In the immediate aftermath of World War II, when the United States was preparing its visionary plan for nurturing democratic capitalism abroad, Gen. Omar Bradley said, “It is time to steer by the stars, and not by the lights of each passing ship.” Today, more than 60 years later, that means abandoning short-term economic thinking for “sustainable capitalism.”
We are once again facing one of those rare turning points in history when dangerous challenges and limitless opportunities cry out for clear, long-term thinking. The disruptive threats now facing the planet are extraordinary: climate change, water scarcity, poverty, disease, growing income inequality, urbanization, massive economic volatility and more. Businesses cannot be asked to do the job of governments, but companies and investors will ultimately mobilize most of the capital needed to overcome the unprecedented challenges we now face.
Before the crisis and since, we and others have called for a more responsible form of capitalism, what we call sustainable capitalism: a framework that seeks to maximize long-term economic value by reforming markets to address real needs while integrating environmental, social and governance (ESG) metrics throughout the decision-making process.
Such sustainable capitalism applies to the entire investment value chain—from entrepreneurial ventures to large public companies, seed-capital providers to institutional investors, employees to CEOs, activists to policy makers. It transcends borders, industries, asset classes and stakeholders.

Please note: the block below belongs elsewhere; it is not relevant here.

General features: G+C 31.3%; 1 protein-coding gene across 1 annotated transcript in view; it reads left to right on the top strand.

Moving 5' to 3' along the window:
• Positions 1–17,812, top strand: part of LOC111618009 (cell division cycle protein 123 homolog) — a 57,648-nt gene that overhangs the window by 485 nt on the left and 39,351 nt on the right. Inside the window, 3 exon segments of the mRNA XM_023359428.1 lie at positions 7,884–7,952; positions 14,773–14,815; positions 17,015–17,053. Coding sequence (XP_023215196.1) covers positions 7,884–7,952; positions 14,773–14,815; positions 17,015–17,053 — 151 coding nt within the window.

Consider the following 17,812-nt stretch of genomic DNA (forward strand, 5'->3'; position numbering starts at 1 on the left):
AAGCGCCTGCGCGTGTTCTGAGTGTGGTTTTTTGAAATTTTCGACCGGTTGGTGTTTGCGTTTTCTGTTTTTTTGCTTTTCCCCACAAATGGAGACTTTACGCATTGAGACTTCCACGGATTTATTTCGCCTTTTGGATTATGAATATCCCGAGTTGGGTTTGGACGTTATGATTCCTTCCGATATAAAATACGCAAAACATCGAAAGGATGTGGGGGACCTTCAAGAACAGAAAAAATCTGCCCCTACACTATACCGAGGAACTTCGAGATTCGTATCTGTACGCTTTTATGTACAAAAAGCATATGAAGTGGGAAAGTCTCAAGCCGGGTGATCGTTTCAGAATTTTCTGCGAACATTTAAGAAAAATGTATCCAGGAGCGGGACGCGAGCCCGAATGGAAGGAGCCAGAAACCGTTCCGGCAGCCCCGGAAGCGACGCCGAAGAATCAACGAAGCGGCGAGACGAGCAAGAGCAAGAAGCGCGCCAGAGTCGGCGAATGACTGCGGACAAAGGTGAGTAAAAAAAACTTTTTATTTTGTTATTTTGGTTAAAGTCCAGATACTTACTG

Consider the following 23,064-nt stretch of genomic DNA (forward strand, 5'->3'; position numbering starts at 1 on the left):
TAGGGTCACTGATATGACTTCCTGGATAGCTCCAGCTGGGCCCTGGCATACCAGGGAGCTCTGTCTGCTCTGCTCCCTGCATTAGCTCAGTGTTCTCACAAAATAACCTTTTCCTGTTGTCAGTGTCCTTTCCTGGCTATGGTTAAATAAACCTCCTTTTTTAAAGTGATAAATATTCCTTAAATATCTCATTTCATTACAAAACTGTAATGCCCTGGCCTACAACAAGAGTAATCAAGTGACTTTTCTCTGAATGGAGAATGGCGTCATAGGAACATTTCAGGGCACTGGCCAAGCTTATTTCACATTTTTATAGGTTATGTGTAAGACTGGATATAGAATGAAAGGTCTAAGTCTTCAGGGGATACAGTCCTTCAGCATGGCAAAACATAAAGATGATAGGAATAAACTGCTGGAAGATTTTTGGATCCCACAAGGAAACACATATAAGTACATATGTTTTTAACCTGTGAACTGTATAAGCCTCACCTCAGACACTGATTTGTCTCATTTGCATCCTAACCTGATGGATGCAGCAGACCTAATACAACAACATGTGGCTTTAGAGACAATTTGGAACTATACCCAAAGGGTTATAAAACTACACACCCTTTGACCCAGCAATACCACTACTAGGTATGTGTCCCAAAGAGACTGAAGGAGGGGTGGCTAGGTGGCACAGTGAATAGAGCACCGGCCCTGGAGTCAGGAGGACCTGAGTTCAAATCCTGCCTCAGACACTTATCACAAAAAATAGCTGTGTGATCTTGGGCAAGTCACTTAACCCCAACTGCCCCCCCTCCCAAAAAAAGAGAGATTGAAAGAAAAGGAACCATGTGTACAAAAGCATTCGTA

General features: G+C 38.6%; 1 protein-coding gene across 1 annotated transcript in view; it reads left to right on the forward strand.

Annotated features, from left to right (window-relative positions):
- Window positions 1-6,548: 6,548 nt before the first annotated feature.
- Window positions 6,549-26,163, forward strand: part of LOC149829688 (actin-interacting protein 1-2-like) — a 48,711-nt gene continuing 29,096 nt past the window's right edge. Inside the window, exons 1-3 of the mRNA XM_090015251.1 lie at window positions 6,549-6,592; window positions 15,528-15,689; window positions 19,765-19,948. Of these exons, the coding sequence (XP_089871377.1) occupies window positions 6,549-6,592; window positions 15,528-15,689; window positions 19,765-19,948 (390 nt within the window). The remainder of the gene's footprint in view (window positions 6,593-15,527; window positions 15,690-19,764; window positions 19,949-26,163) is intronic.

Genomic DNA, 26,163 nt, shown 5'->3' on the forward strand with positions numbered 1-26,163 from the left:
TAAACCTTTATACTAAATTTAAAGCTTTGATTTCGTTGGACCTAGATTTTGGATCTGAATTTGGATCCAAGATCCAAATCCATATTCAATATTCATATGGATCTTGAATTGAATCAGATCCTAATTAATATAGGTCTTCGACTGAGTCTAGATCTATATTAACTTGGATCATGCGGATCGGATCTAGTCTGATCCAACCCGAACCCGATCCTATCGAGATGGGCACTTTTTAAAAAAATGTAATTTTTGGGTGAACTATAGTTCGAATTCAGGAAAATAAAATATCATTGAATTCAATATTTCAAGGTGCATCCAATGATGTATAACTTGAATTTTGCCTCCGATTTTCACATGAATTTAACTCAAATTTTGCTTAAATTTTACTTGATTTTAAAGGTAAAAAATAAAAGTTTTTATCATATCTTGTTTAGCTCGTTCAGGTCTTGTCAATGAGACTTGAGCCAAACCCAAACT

Those who advocate sustainable capitalism are often challenged to spell out why sustainability adds value. Yet the question that should be asked instead is: “Why does an absence of sustainability not damage companies, investors and society at large?” From BP to Lehman Brothers, there is a long list of examples proving that it does.
Moreover, companies and investors that integrate sustainability into their business practices are finding that it enhances profitability over the longer term. Experience and research show that embracing sustainable capitalism yields four kinds of important benefits for companies:
• Developing sustainable products and services can increase a company’s profits, enhance its brand, and improve its competitive positioning, as the market increasingly rewards this behavior.
• Sustainable capitalism can also help companies save money by reducing waste and increasing energy efficiency in the supply chain, and by improving human-capital practices so that retention rates rise and the costs of training new employees decline.
• Third, focusing on ESG metrics allows companies to achieve higher compliance standards and better manage risk since they have a more holistic understanding of the material issues affecting their business.
• Researchers (including Rob Bauer and Daniel Hann of Maastricht University, and Beiting Cheng, Ioannis Ioannou and George Serafeim of Harvard) have found that sustainable businesses realize financial benefits such as lower cost of debt and lower capital constraints.
Sustainable capitalism is also important for investors. Mr. Serafeim and his colleague Robert G. Eccles have shown that sustainable companies outperform their unsustainable peers in the long term. Therefore, investors who identify companies that embed sustainability into their strategies can earn substantial returns, while experiencing low volatility.
Because ESG metrics directly affect companies’ long-term value, pension funds, sovereign wealth funds, foundations and the like—investors with long-term liabilities—should include these metrics as an essential aspect of valuation and investment strategy. Sustainable capitalism requires investors to be good investors, to fully understand the companies they invest in and to believe in their long-term value and potential.
We recommend five key actions for immediate adoption by companies, investors and others to accelerate the current incremental pace of change to one that matches the urgency of the situation: